Dome of the Rock, Jerusalem
Dominating the skyline of Jerusalem, a landmark without doubt, is the beautiful shrine of the Dome of the Rock. Built on a platform over the rock of Mt. Moriah more than 1300 years ago by the Muslim Umayyad Caliph AbdulMalek bin Marwan, the shrine was completed in 691 AD, 6 years after building commenced. It is a shrine in Al-Aqsa Mosque commemorating the Prophet Mohammad's (pbuh) miraculous journey to the Seven Heavens.
Eight stairways with arcades lead to the raked platform of the Dome of the Rock. There is a sun dial atop the center top archway, accurate to within five minutes of the actual time.
The shrine holds 1,500 people at prayer. Men and women pray in different sections in accordance with Muslim tradition. For Friday noon prayers (Al-Asr), the Dome of the Rock is for women only.
The Rock over which the mathematically precise octagonal shrine is built measures 12x15 meters, and rises 2 meters above Al-Aqsa Mosque's level ground. The cave below the rock is known as the Cave of Souls.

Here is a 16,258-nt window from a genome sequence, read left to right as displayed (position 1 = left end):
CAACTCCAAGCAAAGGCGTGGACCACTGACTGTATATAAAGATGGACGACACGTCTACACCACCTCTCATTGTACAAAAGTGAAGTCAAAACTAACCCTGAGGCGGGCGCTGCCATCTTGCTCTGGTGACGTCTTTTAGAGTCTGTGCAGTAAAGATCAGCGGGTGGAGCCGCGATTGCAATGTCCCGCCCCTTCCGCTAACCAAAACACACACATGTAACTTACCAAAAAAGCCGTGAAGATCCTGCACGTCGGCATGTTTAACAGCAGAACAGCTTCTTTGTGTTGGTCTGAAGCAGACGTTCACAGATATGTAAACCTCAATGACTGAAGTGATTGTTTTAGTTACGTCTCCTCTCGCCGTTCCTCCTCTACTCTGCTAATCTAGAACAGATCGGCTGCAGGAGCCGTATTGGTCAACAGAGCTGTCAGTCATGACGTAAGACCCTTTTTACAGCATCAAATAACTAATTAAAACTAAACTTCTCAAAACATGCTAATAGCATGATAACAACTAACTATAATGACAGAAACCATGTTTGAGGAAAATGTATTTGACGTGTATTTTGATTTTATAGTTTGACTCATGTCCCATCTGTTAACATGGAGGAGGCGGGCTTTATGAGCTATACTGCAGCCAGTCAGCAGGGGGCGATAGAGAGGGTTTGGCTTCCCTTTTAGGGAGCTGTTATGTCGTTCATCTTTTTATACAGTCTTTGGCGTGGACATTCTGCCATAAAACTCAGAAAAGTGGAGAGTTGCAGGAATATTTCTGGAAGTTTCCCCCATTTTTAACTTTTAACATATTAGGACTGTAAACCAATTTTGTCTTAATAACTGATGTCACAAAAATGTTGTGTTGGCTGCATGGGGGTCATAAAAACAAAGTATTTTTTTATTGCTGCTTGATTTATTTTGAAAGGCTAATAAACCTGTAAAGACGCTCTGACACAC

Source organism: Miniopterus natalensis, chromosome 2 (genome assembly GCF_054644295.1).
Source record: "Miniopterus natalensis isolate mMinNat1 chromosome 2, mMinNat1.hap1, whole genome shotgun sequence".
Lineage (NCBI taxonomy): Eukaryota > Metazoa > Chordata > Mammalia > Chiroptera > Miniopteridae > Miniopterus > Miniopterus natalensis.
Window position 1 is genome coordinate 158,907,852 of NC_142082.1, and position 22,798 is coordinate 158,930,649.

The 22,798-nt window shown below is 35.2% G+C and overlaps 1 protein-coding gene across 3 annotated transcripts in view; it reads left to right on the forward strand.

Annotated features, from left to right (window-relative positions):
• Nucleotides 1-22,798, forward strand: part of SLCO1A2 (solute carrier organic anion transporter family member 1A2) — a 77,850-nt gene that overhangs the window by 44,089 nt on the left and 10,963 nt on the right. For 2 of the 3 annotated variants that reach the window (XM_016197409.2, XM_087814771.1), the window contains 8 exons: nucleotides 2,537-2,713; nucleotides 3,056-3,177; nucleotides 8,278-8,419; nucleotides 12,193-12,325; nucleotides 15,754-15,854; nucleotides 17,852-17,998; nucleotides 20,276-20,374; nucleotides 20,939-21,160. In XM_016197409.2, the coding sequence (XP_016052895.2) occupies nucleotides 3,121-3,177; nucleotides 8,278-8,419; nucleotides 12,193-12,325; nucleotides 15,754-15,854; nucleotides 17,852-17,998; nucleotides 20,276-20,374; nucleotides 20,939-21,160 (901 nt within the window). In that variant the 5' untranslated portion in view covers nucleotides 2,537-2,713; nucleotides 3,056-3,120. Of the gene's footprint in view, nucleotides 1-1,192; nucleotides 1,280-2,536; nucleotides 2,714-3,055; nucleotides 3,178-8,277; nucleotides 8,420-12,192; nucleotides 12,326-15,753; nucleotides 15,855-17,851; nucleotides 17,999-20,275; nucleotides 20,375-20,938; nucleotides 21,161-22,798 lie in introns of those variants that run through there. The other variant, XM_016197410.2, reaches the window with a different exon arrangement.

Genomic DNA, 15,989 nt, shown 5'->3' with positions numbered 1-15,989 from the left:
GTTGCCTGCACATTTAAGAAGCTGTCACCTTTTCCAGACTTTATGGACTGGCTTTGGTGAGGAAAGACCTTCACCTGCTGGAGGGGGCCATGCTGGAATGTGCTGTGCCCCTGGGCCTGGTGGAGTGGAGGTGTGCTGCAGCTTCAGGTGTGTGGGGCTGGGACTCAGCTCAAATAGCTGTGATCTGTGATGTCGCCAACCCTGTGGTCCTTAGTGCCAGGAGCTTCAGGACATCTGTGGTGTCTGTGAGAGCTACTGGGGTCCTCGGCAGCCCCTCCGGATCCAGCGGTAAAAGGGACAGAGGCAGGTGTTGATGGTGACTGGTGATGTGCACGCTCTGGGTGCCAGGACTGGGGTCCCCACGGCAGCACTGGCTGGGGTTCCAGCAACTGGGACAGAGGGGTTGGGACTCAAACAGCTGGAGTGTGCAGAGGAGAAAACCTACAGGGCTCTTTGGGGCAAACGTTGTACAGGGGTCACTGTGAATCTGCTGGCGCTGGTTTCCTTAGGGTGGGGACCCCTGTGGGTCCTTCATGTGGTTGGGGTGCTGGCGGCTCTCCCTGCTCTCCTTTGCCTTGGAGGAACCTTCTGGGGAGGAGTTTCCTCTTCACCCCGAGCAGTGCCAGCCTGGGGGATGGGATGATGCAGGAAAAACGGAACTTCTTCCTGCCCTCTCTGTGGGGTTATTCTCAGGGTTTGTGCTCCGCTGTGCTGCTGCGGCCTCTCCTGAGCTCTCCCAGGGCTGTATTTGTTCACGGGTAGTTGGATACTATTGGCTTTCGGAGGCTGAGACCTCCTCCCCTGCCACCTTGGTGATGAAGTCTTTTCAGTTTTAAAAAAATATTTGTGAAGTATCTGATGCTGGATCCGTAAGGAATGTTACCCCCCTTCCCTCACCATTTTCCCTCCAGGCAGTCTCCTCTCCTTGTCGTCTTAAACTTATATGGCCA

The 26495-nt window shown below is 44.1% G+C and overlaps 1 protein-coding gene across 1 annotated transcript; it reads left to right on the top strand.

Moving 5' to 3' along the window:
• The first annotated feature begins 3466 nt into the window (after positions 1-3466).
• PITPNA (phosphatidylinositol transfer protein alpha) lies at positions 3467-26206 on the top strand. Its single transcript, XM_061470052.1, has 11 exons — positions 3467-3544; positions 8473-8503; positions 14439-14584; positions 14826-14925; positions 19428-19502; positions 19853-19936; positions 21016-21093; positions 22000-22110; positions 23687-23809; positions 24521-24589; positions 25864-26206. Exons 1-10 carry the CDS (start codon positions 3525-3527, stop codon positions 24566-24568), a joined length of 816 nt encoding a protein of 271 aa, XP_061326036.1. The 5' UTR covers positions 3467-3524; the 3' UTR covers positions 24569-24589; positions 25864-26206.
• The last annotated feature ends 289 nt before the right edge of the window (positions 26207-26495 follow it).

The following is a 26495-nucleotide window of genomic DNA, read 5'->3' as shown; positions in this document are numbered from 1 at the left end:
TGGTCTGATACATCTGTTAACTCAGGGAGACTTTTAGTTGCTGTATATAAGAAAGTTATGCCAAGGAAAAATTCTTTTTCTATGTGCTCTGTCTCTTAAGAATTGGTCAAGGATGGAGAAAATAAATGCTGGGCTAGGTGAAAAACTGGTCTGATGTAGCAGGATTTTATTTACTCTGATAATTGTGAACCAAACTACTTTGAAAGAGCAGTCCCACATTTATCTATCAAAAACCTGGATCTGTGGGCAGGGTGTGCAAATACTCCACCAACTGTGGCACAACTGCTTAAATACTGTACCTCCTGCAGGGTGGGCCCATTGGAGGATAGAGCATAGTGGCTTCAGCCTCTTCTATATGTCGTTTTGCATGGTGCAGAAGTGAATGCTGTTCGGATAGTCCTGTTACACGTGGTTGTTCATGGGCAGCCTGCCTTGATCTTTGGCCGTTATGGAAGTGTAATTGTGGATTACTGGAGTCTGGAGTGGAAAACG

Four sides of the octagon have large arched gates facing due north, south, east and west.
28 reused Byzantine and Roman marble columns and capitals form two rows around the rock. The columns are joined by 24 arches covered with the original colored stone and glass mosaic signifying the fruits of paradise and heaven.
Of the 54 windows, 2 are clear glass and 36 are colored glass. The 16 colored glass windows in the drum have Qur'anic verses and are among the most beautiful windows in the world.
The Dome rises 25 meters from the floor equivalent to a building of 10 floors. The crescent atop the dome rises 4½ meters.
The diameter of the outer dome is 21 meters, the inner dome 20 meters. The original 1st century outer dome was copper. It was changed to lead in the 9th century to anodized aluminum in 1964, and in 1994, the gilded copper/brass dome was covered with 60 kgs of 24k gold.
The inner wooden dome is decorated with stucco and was restored by Salahuddin Al-Ayyoubi in 1187 after defeating the Crusaders. During the Crusader period, the Dome of the Rock was renamed Templum Domini. The Crusaders marveled at its beauty.
Originally, colored glass and stone mosaics covered the outer walls of the Dome of the Rock. Of any building still remaining from the 7th century, this shrine has the largest area of original mosaic.
During the Ottoman period (1517-1918), the outer walls were recovered with brilliant blue, green, yellow and white ceramic tiles in either Arabesque design or with Qur'anic verses. Original tiles can still be seen on the outside of the drum. The rest of the tiles were restored in 1964.